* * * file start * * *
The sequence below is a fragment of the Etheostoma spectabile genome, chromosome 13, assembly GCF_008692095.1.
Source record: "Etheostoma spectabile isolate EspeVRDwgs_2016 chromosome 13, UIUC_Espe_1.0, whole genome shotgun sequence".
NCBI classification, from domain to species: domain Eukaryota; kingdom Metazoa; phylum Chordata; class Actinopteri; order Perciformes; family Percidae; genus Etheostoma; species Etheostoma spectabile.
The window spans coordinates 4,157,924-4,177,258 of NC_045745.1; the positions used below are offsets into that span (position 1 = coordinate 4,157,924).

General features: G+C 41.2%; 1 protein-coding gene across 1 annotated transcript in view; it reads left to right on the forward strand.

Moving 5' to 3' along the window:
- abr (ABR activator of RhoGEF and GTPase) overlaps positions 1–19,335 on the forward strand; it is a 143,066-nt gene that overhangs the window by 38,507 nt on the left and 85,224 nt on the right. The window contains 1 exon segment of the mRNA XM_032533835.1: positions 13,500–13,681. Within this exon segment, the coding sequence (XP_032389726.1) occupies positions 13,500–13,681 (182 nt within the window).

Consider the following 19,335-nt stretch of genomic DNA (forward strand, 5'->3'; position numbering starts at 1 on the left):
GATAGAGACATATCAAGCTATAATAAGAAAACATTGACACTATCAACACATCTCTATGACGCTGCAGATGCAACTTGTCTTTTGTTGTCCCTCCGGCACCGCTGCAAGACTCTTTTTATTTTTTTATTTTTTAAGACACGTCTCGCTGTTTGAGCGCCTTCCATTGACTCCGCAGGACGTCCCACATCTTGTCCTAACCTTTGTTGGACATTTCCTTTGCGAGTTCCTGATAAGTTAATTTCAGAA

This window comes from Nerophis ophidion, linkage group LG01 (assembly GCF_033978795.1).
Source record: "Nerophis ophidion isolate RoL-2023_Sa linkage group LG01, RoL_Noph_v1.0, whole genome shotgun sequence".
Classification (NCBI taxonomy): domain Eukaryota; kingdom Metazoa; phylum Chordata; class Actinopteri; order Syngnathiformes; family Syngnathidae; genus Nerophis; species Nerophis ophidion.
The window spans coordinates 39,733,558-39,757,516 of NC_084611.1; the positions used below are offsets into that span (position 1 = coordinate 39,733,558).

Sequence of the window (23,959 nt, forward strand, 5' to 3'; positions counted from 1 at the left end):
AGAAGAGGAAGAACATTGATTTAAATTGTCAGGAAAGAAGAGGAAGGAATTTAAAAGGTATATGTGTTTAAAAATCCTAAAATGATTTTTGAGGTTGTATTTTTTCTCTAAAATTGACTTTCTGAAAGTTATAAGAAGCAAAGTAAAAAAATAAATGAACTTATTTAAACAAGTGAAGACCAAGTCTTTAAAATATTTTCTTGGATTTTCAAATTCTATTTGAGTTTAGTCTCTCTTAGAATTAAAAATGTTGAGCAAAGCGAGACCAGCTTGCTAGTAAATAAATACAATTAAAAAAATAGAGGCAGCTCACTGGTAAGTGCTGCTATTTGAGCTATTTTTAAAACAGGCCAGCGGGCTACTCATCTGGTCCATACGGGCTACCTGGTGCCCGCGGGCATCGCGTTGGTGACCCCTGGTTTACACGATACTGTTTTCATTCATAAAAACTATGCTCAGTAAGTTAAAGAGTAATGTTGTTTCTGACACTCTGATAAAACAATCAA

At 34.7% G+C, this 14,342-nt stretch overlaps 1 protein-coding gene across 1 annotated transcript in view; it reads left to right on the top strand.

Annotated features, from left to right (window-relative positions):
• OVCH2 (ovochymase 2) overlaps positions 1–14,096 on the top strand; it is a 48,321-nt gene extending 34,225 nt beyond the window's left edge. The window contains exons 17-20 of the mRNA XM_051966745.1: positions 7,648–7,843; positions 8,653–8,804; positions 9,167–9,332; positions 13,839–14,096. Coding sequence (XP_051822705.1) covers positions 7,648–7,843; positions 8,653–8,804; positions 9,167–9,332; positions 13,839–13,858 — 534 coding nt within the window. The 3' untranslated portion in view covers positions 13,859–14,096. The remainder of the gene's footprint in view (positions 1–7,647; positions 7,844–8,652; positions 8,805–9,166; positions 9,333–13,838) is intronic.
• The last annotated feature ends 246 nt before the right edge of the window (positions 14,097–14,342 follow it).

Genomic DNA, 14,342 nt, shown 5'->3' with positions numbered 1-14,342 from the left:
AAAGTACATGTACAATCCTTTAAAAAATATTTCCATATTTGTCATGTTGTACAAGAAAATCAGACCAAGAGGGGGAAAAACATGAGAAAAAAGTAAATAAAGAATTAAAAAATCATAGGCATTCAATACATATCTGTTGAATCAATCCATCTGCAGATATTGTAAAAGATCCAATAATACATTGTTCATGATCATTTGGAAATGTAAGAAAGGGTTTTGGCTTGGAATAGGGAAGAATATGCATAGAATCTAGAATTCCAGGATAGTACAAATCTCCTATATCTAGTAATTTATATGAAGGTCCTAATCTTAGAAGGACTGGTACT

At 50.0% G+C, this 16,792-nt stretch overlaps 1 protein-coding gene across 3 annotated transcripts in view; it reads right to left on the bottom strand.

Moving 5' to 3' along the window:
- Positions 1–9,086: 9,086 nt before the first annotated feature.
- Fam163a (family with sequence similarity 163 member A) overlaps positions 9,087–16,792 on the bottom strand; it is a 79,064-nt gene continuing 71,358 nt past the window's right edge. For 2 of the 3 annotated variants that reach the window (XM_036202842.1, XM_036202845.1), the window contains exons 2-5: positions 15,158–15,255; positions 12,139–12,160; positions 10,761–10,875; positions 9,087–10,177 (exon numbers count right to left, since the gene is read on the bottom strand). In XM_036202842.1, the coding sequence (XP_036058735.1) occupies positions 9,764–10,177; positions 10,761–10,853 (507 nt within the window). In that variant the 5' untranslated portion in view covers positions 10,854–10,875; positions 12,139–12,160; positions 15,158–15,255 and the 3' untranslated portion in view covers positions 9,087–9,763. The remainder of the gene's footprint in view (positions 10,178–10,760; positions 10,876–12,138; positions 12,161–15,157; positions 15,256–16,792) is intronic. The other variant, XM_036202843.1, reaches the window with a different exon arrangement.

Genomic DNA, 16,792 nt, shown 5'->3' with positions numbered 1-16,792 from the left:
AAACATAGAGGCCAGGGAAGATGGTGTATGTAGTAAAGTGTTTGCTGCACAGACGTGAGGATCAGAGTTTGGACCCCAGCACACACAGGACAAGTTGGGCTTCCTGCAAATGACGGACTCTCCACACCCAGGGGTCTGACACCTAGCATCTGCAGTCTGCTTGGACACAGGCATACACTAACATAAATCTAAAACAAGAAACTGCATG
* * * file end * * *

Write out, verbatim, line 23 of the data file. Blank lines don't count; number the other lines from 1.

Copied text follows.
Moving 5' to 3' along the window: